Intelligence (human) and intelligence (animal)

A very small but interesting piece of research was done about Beagles preferring to solve puzzles to get rewards, rather than getting free treats. Interesting… but I will get on to that a little later (see below). In the meantime, I came across this scurrilous piece of US right wing political propaganda, taking the opportunity to malign “leftists”. Dogs are apparently “superior than” them. Very true – dogs at least do not say “superior than”.

Dogs Are Superior Than Your Typical Leftist Human

Leftists, you know who they are. Democrats, Progressives, Socialists, Obamaphiles, the professional protesters, the #Occupy crowd and the professional welfare recipients to name a few. Dogs, as in canines, are far superior to them.

Now, how can I possibly claim an animal is superior to a leftist human, you ask?

Well, I believe the screenshot below sums it up pretty well. Don’t you?

 This is the screenshot referred to.
This is interesting. However, it does not support what the blogger claims. There are many issues here. What are dogs motivated by? Food rewards, certainly, but also a variety of rewarding activities and interactions. There may be several reasons why the Beagles preferred to “earn” their rewards.
One, they had been trained to use the equipment. This means that they had been reinforced for doing so, therefore it would have become a high value activity for them.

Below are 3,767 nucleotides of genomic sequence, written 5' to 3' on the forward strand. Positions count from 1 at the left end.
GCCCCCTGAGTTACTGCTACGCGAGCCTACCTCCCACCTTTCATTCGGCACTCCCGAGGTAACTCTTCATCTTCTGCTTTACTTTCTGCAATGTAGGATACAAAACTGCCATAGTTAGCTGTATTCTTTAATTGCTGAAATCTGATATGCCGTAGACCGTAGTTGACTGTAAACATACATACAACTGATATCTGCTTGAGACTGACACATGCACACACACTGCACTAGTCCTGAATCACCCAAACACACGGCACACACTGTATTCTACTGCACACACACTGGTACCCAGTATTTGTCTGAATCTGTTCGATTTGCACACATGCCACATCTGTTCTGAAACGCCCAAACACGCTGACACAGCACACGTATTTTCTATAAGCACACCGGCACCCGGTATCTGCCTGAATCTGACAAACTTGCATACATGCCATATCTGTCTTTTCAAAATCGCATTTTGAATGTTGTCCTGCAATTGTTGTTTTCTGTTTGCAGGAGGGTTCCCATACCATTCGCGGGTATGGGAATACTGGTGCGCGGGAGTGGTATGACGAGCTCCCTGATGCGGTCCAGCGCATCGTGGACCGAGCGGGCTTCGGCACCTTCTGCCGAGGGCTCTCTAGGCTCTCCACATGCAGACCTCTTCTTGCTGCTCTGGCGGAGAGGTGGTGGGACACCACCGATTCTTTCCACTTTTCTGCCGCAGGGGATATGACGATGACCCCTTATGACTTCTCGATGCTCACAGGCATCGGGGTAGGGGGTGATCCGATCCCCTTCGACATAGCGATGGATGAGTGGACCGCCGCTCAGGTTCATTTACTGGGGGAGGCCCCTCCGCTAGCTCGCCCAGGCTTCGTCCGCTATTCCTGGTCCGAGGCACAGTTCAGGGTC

Two, the activity may have been intrinsically rewarding, given the characteristics that Beagles are bred to have – finding things by scent is what they are motivated to do.
Three, they preferred to “work” for their rewards – but as opposed to what? Doing some other high value activity, or doing nothing? Doing nothing can be stressful and aversive, as we know from a vast body of knowledge about environmental deprivation versus stimulation and enrichment. The best form of environmental enrichment is to give and animal activities which resemble what they would have been doing in the wild, or what they have been bred to do.

About transformational1

I have many interests and I have had a varied career. I am a semi-retired professional dog trainer, specialising in the use of positive reinforcement. I do some consultations, I run instructor workshops and I am setting up a Dogs and Psychotherapy Research Project. I have a law degree from Melbourne University (but have never practiced) and I am passionate about Human Rights. My first degree was in Sociology. I worked as a social researcher on issues such as low income housing, women's refuges and women in the workforce. I live in an inner suburb of Melbourne, Australia, and I have a German Shepherd called Chance.
This entry was posted in Animal intelligence, Dog breeds, Dog training, Dogs, research about dogs, Understanding your dog. Bookmark the permalink.

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